Consultant and author Theo Compernolle explains how you can endanger your safety by ignoring the ‘directions for use’ of your brain.
At the Leadership and Safety Culture programme run by CEDEP business school in Fontainebleau, France, where we regularly welcome senior leaders from dozens of companies from all over the world, I experience how little managers know about their brain. In open, transparent discussions, almost all admit, at some point, that they have used their phone whilst driving and all believed hands-free driving was safer.
Why is this significant? Because we have all become ‘brain workers’ – our main tool to be creative and productive is our brain. Purely manual work has become a rarity in our society. When I ask group participants to tell me what they know about their brain that is practically useful, 99% say nothing.
Did you know...
- Doing two things at the same time can be very dangerous?
- Using your phone while driving increases the risk of an accident by up to eight times, even hands-free? (Lipovac et al, 2017; Wilson et al, 2010; Ishigami and Klein, 2009; McEvoy et al, 2005; Strayer et al, 2003)
- Texting or reading a text while driving increases the risk of an accident by 23 times? (Virginia Tech Transportation Institute (VTTI), 2009)
- Why switching attention or dividing attention can be dangerous?
- Multitasking intellectual work takes between four and 10 times longer and produces a significantly worse and less creative result? (Walesh, 2013)
- Why safety posters for stressful situations such as a fire are useless?
By not knowing the strengths and weaknesses of your brain, you do not realise the extent to which always being connected through technology and multitasking reduces intellectual performance and increases the risk of making potentially dangerous mistakes.
As a result, in daily work and life, any potential synergy between the brain and information and communication technologies (ICT) that could improve productivity, safety, creativity, wellbeing and prosperity is lost.
'Your thinking brain is constantly competing with your archiving brain'
The way people use ICT severely decreases their intellectual productivity and creativity, and undermines safety. And while the ICT revolution is still in its infancy, the potential is phenomenal. Every day, unimaginable new applications are invented.
However, the ICT revolution is happening so quickly we have not yet learnt how to make the best use of it in everyday life and work. Much worse, most people – especially professionals – are unaware of how their brain functions, and use their personal ICT in a way that is totally counterproductive to improving intellectual achievements, creativity, wellbeing and safety. As a result, for most people the benefits of innovation and productivity are offset by the counterproductivity caused by continuous broken attention. Companies hire the best and brightest and then they, or their employees, organise work in ways that undermine intellectual productivity and safety.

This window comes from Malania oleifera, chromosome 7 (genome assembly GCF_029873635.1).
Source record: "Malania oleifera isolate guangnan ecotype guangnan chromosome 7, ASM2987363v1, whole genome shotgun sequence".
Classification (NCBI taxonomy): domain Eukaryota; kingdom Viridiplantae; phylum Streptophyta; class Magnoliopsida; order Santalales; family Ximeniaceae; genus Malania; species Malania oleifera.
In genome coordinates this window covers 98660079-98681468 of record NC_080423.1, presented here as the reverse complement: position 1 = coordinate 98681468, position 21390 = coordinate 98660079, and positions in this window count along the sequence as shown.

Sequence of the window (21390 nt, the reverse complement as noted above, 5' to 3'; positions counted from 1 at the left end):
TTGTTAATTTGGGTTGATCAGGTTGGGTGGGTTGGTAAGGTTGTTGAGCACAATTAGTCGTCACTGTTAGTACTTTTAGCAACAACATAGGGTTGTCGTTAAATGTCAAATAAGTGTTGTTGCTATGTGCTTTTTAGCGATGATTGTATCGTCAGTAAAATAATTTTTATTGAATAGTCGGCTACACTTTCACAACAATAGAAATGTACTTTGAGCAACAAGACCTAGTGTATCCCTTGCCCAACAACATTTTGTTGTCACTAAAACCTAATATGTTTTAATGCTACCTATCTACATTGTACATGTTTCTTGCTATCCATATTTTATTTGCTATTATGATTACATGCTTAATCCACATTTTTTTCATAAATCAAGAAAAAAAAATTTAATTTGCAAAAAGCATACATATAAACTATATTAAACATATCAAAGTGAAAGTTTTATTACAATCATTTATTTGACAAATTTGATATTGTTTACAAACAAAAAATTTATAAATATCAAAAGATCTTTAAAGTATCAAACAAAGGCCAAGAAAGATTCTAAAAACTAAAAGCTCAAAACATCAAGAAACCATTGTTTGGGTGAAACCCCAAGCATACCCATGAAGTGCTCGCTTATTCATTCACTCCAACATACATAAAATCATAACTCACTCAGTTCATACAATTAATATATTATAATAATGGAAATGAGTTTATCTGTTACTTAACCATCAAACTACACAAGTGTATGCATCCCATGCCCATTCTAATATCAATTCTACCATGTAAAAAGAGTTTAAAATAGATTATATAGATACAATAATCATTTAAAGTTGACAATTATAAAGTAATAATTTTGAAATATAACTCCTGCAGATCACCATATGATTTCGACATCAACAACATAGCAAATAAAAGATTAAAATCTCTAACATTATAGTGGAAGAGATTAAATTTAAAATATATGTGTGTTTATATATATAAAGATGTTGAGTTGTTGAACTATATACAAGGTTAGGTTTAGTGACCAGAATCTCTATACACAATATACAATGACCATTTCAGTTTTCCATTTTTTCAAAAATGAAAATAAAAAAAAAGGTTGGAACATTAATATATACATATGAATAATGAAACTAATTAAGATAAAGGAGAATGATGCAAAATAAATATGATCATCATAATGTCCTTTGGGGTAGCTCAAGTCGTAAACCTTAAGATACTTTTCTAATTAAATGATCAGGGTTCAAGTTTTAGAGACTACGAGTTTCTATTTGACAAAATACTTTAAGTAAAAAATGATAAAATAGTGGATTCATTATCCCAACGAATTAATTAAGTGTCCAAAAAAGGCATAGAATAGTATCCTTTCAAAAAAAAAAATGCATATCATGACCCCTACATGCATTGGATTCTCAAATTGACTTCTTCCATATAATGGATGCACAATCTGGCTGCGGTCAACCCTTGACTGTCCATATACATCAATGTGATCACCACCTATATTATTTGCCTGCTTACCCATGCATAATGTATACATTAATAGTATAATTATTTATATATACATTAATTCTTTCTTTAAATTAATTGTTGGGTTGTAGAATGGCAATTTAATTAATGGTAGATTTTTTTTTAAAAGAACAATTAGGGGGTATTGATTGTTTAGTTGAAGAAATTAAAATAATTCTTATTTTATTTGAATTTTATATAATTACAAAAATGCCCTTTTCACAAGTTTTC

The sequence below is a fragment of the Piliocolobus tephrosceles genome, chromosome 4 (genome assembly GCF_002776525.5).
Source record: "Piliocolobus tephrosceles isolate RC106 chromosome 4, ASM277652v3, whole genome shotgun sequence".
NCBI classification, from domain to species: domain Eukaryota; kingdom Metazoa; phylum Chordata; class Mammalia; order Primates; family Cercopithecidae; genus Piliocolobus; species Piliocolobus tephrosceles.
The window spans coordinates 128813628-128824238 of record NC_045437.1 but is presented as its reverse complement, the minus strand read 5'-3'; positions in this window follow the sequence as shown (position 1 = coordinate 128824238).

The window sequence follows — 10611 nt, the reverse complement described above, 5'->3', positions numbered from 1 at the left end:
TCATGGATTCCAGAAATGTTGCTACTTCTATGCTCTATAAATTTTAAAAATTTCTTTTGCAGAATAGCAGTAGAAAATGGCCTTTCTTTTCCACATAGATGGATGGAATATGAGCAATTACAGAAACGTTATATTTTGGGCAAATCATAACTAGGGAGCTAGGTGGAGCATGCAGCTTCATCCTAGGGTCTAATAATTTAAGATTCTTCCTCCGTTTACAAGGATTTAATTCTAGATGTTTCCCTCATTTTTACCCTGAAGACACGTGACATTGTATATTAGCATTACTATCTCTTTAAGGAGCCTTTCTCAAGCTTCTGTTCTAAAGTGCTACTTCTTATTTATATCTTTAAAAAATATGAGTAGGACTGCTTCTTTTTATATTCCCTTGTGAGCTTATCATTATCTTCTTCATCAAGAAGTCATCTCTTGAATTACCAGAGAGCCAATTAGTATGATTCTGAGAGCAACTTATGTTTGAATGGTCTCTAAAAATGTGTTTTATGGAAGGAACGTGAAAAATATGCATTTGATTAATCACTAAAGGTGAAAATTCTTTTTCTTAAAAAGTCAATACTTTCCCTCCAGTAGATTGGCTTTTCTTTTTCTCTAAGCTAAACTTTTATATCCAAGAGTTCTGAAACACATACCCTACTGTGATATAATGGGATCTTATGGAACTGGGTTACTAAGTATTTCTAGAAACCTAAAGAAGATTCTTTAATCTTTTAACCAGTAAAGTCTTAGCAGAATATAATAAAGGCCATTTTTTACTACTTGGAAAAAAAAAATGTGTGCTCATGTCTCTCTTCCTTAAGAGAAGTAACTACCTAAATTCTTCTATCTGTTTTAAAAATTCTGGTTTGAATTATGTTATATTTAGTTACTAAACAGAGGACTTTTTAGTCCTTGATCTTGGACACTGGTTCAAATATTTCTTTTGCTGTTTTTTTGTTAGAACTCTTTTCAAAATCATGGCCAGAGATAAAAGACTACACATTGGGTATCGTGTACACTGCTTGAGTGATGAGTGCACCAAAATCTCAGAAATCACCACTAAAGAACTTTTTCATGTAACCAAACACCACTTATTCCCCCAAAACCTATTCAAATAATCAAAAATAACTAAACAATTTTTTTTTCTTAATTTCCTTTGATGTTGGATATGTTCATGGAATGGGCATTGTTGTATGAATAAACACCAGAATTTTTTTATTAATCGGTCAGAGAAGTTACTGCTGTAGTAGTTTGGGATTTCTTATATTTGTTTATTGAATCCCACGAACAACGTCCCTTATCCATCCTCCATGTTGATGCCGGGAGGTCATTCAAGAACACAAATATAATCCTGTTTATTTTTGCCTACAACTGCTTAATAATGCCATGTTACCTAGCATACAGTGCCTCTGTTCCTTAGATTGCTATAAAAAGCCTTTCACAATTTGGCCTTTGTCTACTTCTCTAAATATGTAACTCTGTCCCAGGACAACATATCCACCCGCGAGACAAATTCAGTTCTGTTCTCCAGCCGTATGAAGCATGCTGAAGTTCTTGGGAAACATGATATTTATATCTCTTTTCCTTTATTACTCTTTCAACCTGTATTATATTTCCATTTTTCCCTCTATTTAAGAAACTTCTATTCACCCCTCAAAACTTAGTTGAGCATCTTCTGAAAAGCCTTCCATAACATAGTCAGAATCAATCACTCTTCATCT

This is my conclusion after a six-year study of more than 600 scientific articles, a survey of 1200 professionals and through leading dozens of workshops. The five ‘brain chains’ are:
- Always being connected – the root problem
- Continuous low-level stress
- Lack of sleep and breaks
- Lack of movement and open offices.
Different networks, different outcomes
Three brain networks play a role in making safe decisions. The first is the thinking brain, which is unique to humans. No other animal can think in such an abstract way about things that are not present. We humans can think back to the past and make plans for the future. We can think in terms of ‘what if?’, postpone decisions or give them more thought, and set goals.
The second brain – the reflex brain – is, in evolutionary terms, almost as old as animal existence. Very primitive animals with a few hundred brain cells already have reflexes. The reflex brain is involved in fast multitasking and processing sensory information.
The third brain is the archiving brain, which stores information. This is more than just memory – it is an active network spanning your whole brain. It works day and night in close cooperation with your thinking brain to process, archive and retrieve information.
Your thinking brain is constantly competing with your archiving brain because both use the same ‘central computer’. Only when you disengage, take a break and – most importantly – sleep can your archiving brain do its job. The archiving brain is continuously active and benefits from the smallest breaks to do its job. Therefore, researchers call it the ‘default brain’. As a result, your brain always works at full capacity.